lays it into a mat
then they go in with a no till drill, that has a disc, two little discs
opens a furrow
that drops seed in
roller that goes over that that has a way to pack it down.
seed soil compact
This is awesome! This is what a lot of Liz Carlisle’s book The Lentil Undergound is about right? If we know these are best practices why aren’t we doing it? and I was talking to Megan Cain the other day and she was saying she tries to put something in the same day she takes it out so she doesn’t have bare soil. That’s good advice for me because I am the worst at getting my seeds in the ground!
there’s another thing they call inner seeding
we could inner seed
In between the corn, so they are growing the whole time the corn is growing. We may not harvest them, like the clover, but we could harvest the beans or peas, we might be walking on some beans or peas
a lot of the inner cropping
the inner crop is just to help with fixing the nitrogen and keeping the roots cool
So you have a cooler soil, where it’s not getting dried out by the wind but not super cool
soil biology, creates some heat, so that soil temperature might not be major difference but it’s better then dry air exposed
exposed tilled soil
if they are there they’re dormant, not doing anything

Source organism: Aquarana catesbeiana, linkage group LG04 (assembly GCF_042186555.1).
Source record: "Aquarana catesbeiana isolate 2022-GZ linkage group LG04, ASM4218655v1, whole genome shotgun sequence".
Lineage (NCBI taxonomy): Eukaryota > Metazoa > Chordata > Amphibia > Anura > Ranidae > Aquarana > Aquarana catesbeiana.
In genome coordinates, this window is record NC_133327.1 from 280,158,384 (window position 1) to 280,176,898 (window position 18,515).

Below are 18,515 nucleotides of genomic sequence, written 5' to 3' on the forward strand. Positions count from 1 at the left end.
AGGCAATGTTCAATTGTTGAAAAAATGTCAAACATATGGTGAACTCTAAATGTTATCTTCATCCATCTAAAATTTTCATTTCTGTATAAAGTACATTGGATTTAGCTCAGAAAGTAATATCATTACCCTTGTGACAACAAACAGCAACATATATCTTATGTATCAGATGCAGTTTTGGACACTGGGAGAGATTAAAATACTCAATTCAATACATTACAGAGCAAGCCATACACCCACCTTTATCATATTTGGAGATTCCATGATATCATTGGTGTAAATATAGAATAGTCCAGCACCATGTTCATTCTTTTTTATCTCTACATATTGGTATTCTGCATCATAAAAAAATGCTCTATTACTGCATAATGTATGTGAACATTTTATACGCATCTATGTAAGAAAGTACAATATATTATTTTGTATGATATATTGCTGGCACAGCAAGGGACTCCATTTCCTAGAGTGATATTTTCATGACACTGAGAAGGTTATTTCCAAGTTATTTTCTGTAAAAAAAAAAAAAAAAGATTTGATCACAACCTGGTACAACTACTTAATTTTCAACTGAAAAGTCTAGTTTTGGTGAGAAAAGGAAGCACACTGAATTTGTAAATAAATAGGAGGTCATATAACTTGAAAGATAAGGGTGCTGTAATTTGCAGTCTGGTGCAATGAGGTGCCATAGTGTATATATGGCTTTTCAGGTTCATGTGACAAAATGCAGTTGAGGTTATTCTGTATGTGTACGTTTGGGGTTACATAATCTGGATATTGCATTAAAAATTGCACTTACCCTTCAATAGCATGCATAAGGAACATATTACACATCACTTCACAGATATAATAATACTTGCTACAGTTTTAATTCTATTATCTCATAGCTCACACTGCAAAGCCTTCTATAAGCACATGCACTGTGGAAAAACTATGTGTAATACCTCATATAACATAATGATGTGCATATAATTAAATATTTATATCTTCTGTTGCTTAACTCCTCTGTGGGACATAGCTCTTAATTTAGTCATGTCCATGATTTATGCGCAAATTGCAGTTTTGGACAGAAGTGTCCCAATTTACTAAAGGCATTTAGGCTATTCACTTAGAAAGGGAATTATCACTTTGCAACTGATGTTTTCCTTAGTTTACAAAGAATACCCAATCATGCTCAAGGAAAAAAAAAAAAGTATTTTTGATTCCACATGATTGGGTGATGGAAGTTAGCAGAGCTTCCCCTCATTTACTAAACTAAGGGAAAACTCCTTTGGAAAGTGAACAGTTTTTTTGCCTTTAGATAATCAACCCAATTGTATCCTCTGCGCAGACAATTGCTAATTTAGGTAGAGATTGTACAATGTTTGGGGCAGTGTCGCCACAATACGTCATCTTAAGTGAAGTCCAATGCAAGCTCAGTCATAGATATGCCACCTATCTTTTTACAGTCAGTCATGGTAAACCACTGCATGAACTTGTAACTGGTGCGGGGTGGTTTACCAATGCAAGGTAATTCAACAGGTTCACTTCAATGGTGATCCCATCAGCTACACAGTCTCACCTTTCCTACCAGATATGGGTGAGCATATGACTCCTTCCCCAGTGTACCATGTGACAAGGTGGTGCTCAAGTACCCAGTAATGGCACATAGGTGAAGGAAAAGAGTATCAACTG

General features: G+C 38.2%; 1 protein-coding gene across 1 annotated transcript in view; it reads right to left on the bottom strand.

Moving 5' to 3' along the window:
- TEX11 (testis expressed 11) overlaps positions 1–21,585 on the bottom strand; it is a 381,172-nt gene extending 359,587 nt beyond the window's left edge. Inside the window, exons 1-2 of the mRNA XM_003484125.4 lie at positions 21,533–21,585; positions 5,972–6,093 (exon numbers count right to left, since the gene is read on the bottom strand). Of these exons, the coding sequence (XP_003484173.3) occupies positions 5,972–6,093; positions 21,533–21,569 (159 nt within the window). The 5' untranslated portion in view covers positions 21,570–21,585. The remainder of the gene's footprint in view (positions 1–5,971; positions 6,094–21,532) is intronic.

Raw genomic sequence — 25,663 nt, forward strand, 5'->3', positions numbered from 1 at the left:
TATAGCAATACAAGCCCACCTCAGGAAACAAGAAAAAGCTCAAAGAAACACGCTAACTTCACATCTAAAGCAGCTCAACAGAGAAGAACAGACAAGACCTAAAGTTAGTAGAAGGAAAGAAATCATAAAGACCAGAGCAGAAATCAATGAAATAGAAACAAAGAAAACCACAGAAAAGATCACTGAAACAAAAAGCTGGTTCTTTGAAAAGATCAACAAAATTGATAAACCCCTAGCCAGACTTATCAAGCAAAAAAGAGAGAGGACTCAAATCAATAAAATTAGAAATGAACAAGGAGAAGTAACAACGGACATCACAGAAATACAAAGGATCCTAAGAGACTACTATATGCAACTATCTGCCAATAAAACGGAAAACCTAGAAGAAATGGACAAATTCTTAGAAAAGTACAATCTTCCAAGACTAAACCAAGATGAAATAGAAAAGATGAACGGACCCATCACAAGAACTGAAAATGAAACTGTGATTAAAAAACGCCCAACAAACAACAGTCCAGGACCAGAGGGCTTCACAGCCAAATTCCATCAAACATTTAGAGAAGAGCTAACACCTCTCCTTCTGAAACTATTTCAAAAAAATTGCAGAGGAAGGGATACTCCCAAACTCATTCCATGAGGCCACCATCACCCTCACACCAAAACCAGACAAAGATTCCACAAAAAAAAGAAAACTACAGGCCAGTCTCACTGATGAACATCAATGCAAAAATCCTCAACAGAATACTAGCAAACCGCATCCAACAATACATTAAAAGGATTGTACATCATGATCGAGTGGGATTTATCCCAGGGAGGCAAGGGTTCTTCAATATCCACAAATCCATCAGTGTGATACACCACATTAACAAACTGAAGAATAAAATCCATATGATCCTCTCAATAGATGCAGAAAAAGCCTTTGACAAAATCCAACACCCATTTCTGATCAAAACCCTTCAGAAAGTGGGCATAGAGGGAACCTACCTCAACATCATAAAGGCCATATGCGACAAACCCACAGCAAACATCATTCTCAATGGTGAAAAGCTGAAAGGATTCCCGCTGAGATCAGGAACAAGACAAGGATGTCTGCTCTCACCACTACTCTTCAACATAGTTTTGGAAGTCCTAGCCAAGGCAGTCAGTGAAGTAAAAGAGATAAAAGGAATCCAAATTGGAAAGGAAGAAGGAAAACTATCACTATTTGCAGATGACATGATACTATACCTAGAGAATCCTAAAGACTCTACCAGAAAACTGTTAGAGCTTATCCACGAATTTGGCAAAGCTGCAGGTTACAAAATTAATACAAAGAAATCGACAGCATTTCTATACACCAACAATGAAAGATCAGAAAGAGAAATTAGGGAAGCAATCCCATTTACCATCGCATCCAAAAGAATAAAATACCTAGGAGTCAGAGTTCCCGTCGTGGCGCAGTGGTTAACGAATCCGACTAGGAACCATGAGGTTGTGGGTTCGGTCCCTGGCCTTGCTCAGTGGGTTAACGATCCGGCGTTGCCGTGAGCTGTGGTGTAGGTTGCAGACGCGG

They have to have moisture
not over a 100º
doing their thing
Anytime we have exposed soil on the surface that’s expose to the air and wind
traveling before some soil erosion
With a mph reader
They said everybody start watching the t-shirt, it’s already running at 2-3 mph think we haven’t seen anything it, but you look down and the dirts all over the t-shirt….
can’t see them by the human eye
if we can’t see we don’t conceive it, that it’s already happening. He had it go up to 20 mph, you could see the soil rolling and bumping, rolling and
on top of this little mph
20mph is a little wind. The other day we had in eastern Montana 90mph
you can’t even just stand, you’re just left with rocks
is on top of this soil
And it would also help like in the forests where they fires are burning to hold in the soil there too.
So those are the main principles are those five things